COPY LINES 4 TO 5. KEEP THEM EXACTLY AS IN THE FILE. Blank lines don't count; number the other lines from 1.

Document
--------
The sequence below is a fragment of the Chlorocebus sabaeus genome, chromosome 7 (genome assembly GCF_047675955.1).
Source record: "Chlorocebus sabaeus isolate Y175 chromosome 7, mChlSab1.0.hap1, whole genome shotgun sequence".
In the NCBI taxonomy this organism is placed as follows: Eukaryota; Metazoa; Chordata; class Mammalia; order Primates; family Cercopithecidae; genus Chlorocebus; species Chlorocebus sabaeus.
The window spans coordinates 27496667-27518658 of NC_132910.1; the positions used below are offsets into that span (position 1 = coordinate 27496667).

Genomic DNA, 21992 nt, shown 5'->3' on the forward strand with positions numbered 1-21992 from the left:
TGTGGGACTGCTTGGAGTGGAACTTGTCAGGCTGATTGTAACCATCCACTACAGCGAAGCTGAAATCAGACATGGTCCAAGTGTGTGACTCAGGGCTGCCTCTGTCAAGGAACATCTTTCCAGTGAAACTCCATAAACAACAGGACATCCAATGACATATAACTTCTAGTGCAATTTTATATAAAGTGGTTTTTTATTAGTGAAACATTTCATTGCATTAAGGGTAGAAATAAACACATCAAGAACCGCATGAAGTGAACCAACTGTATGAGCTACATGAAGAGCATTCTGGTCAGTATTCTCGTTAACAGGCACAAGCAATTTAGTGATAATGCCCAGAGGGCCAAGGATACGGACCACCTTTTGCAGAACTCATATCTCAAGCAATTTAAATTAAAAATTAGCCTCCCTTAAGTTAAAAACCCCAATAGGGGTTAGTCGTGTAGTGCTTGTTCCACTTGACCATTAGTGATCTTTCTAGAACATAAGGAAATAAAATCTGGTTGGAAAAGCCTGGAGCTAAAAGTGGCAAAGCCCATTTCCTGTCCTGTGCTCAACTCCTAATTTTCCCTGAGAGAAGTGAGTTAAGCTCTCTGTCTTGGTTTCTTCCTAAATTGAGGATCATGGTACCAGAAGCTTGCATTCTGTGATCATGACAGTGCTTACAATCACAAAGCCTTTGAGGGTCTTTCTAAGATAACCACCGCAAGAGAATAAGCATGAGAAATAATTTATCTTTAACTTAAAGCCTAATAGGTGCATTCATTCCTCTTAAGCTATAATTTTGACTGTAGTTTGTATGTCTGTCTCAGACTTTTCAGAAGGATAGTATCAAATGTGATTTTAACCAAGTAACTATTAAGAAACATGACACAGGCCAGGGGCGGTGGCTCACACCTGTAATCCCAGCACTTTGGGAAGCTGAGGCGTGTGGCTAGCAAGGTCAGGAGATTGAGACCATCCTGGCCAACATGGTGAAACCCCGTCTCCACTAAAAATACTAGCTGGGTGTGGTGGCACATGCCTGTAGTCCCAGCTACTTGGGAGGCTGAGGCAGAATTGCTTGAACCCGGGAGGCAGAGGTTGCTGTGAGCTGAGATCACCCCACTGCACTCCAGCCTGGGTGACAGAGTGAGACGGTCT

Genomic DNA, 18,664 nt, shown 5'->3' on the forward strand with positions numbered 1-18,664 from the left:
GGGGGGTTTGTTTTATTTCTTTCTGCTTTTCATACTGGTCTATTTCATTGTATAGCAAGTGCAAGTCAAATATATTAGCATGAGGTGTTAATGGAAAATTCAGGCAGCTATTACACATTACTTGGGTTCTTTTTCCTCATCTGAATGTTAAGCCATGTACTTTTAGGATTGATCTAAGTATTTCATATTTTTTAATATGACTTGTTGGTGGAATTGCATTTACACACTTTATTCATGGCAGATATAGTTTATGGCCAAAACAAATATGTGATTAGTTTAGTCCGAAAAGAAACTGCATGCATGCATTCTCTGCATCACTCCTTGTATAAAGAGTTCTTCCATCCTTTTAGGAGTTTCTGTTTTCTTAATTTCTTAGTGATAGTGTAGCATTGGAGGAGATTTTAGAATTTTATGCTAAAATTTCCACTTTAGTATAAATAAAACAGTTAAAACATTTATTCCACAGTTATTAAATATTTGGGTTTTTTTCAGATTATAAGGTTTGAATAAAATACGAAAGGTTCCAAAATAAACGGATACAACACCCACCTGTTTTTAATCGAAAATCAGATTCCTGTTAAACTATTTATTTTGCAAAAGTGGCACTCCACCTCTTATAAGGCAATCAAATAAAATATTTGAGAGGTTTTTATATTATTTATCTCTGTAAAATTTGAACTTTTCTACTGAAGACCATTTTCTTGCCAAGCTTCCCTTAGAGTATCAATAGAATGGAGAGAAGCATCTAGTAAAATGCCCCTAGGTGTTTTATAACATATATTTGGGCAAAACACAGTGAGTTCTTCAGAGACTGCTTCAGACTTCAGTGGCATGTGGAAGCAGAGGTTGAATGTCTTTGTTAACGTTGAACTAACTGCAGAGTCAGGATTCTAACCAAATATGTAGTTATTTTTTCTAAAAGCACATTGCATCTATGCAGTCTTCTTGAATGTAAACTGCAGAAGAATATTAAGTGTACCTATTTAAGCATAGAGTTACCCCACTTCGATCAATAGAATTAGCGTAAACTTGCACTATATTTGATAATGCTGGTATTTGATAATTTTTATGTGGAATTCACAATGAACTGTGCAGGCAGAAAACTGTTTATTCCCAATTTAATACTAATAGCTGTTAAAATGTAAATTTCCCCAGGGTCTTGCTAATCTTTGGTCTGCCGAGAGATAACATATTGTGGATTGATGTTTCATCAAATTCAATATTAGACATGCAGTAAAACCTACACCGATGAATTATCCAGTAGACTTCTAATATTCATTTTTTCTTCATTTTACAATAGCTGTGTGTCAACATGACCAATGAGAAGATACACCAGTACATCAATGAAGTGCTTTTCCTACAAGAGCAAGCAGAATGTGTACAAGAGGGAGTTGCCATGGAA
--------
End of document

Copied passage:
The window spans coordinates 27496667-27518658 of NC_132910.1; the positions used below are offsets into that span (position 1 = coordinate 27496667).

Genomic DNA, 21992 nt, shown 5'->3' on the forward strand with positions numbered 1-21992 from the left: